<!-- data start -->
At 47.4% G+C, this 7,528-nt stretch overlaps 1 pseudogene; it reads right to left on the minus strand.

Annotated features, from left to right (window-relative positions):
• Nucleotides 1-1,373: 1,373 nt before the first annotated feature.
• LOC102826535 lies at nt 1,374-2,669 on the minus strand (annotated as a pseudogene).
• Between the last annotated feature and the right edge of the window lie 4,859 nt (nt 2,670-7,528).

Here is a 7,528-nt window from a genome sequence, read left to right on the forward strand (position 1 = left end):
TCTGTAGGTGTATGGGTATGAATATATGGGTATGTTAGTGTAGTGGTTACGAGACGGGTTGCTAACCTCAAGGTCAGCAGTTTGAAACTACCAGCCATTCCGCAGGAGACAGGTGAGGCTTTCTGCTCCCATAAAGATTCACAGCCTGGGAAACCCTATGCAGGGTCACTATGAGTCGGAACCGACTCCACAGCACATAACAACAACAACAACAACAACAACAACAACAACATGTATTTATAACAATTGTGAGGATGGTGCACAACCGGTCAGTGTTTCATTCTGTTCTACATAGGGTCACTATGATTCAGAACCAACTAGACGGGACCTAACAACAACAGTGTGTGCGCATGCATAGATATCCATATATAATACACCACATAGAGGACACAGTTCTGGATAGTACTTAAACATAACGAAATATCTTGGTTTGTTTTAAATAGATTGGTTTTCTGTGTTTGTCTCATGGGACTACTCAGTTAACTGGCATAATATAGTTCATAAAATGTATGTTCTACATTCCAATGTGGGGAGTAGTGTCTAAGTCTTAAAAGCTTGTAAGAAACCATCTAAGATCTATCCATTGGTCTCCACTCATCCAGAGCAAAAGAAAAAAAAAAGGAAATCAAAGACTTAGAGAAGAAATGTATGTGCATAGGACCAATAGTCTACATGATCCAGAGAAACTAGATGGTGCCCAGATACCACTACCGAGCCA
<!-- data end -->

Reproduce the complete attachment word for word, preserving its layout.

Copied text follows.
At 47.4% G+C, this 7,528-nt stretch overlaps 1 pseudogene; it reads right to left on the minus strand.

Annotated features, from left to right (window-relative positions):
• Nucleotides 1-1,373: 1,373 nt before the first annotated feature.
• LOC102826535 lies at nt 1,374-2,669 on the minus strand (annotated as a pseudogene).
• Between the last annotated feature and the right edge of the window lie 4,859 nt (nt 2,670-7,528).

Here is a 7,528-nt window from a genome sequence, read left to right on the forward strand (position 1 = left end):
TCTGTAGGTGTATGGGTATGAATATATGGGTATGTTAGTGTAGTGGTTACGAGACGGGTTGCTAACCTCAAGGTCAGCAGTTTGAAACTACCAGCCATTCCGCAGGAGACAGGTGAGGCTTTCTGCTCCCATAAAGATTCACAGCCTGGGAAACCCTATGCAGGGTCACTATGAGTCGGAACCGACTCCACAGCACATAACAACAACAACAACAACAACAACAACAACAACATGTATTTATAACAATTGTGAGGATGGTGCACAACCGGTCAGTGTTTCATTCTGTTCTACATAGGGTCACTATGATTCAGAACCAACTAGACGGGACCTAACAACAACAGTGTGTGCGCATGCATAGATATCCATATATAATACACCACATAGAGGACACAGTTCTGGATAGTACTTAAACATAACGAAATATCTTGGTTTGTTTTAAATAGATTGGTTTTCTGTGTTTGTCTCATGGGACTACTCAGTTAACTGGCATAATATAGTTCATAAAATGTATGTTCTACATTCCAATGTGGGGAGTAGTGTCTAAGTCTTAAAAGCTTGTAAGAAACCATCTAAGATCTATCCATTGGTCTCCACTCATCCAGAGCAAAAGAAAAAAAAAAGGAAATCAAAGACTTAGAGAAGAAATGTATGTGCATAGGACCAATAGTCTACATGATCCAGAGAAACTAGATGGTGCCCAGATACCACTACCGAGCCA